Below the Beltway

Roseate Spoonbills Find a Home Away From Home at Huntley Meadows Park

Huntley Meadows Park is a sprawling oasis and natural wetland habitat in Fairfax County. Read more about this park here.

The sun sets on a cool winter day at Huntley Meadows. (Susan Mulligan Fleischman)

Alexandria, VA – Huntley Meadows Park is a sprawling oasis and natural wetland habitat in Fairfax County. At just over 1,500 acres, it’s the largest property in the Fairfax County Park Authority. And its newest residents, roseate spoonbills, have visitors, birders, and photographers all abuzz.

Huntley Meadows Park Manager Karen Sheffield said, “The spoonbill has attracted a lot of attention. It’s a beautiful bird.” Friends of Huntley Meadows, the nonprofit organization that helps support the park, has operated a birders’ walk every Monday morning for some 30 years. They do not have any record of a spoonbill here before.

Huntley Meadows Park Manager Karen Sheffield on a side porch at Historic Huntley, with a glimpse of the sweeping views afforded at this hilltop villa. (Susan Mulligan Fleischman)

Two more spoonbills appeared on the scene just weeks after the first arrived, and Sheffield is thrilled. “It’s wonderful to see them stay so long,” she said. “It speaks to the quality of the wetland here. It’s very hospitable, and it feels like home.”

In 2014, Huntley Meadows completed a years-long massive rehabilitation and investment in restoring the wetland. The arrival and continued residence of the spoonbill, more commonly found in the southern climes of Texas and Florida, reinforces how effective those efforts were. The project’s primary goals focused on influencing the water levels, expanding the wetland, and developing pools and shelters to encourage year-round wildlife habitat. Sheffield said, “These man-made wetland improvements help ducklings survive, providing safer spaces and a better chance for nesting survival.”

Entrance to the park on a sunny fall afternoon. (Susan Mulligan Fleischman)

By all accounts, the restoration has been a resounding success. Park officials hoped to reverse the avian population decline within three years of completion, so you can imagine their delight when they noticed an increase after one rainy week. Huntley Meadows Park Natural Resource Manager Dave Lawlor published a summary review in May 2019, five years after the project’s completion. Lawlor noted that influencing and fluctuating the water levels has been key to providing such a hospitable habitat for wildlife.

Park management and visitors aren’t the only ones who noticed vast improvements. “The Wetland Restoration Project has received more than ten awards, including the prestigious Virginia Governor’s Gold Medal Environmental Excellence Award in 2017, and the American Council of Engineering Companies Engineering Excellence Award in 2014,” Lawlor detailed in his online summary. “We are seeing positive results in the vegetation and wildlife to date, and we anticipate the best is yet to come.”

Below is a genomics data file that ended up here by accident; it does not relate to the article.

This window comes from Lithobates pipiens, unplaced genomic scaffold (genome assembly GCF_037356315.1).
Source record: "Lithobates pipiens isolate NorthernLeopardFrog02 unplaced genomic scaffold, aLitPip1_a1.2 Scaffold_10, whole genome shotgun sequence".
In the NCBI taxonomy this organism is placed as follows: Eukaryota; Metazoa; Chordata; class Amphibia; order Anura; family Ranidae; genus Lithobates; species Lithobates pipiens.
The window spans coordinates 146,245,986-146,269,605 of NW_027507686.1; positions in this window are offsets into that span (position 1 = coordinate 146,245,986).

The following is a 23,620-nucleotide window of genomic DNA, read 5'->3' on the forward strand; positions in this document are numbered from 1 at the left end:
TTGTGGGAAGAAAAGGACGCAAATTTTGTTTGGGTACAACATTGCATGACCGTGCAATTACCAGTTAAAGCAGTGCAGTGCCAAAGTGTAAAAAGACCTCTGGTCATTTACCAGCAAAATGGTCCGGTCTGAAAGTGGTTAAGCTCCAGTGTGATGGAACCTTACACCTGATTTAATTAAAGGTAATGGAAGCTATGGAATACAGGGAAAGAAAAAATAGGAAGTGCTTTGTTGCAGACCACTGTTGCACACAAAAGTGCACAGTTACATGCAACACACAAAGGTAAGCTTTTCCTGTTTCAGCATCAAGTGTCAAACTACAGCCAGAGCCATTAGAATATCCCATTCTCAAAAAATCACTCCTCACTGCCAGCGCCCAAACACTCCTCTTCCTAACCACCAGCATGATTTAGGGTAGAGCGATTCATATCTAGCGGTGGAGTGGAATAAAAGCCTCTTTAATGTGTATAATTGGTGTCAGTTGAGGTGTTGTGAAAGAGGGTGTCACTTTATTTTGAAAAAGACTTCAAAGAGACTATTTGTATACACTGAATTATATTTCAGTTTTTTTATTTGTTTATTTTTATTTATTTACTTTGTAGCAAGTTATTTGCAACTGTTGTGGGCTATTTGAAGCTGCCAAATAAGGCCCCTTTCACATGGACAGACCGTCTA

Huntley Meadows Park is open every day, dawn to dusk. Due to COVID restrictions, the Visitor Center is open on weekends only. Please note that pets are welcome in the park on a leash, but they are not permitted on the boardwalk.

The Visitor Center is named for Norma Hoffman, who successfully led the citizens’ fight against a planned road through the park in the late 1970s. Hoffman founded what became the park’s nonprofit group and a model for groups in other county parks, Friends of Huntley Meadows Park. (Susan Mulligan Fleischman)

Camps and classes are underway, and there are numerous guided walks and events for interested visitors of all ages. Local artist and naturalist Margaret Wohler will lead “The Art of Sketch Noting” on Sunday, August 15, for ages 16 and up. Participants will learn how to use words and sketches to capture big moments during their hike at Huntley Meadows Park. Visit to learn more about this amazing wildlife oasis, and all of the programs and events available to you, right in our own backyard. Better yet, visit the park, especially while the spoonbills are still here.

Huntley Meadows Park’s main entrance is 3701 Lockheed Blvd in Alexandria. The Visitor Center is open only on weekends, but the park is open daily dawn to dusk. There is parking at the main entrance. There’s also a small parking area at 6901 South Kings Highway that leads to a paved, one-mile woodland hike-bike trail.

Tune into Z-TV LIVE Wednesday, August 4, at 7 pm, for a special episode featuring Huntley Meadows Park Manager Karen Sheffield, along with The Zebra’s Kelly MacConomy and some photographers who have captured stunning shots of the resident spoonbills, as well as all of the other animals living their best life in the park.

Historic Huntley

Built in 1825, Historic Huntley’s buildings earned their spot on the National Register of Historic Places. (Susan Mulligan Fleischman)

Just down the road from the park’s main entrance on Lockheed Boulevard is Historic Huntley, built in 1825 as the summer retreat for Thomson Francis Mason. While most of Mason’s estate is preserved as parkland at Huntley Meadows Park, this hilltop villa bridges the gap between past and present, with sweeping views of Huntley Meadows Park and beyond. Added to the National Register of Historic Places in 1972, the classic Federal-style compound includes the main house, outbuilding, necessary, and an ice well. Classes and camps are held at Historic Huntley. The unfurnished buildings are open for guided tours and programs for schools, scouts, and groups. Call 703-768-2525 for more information.

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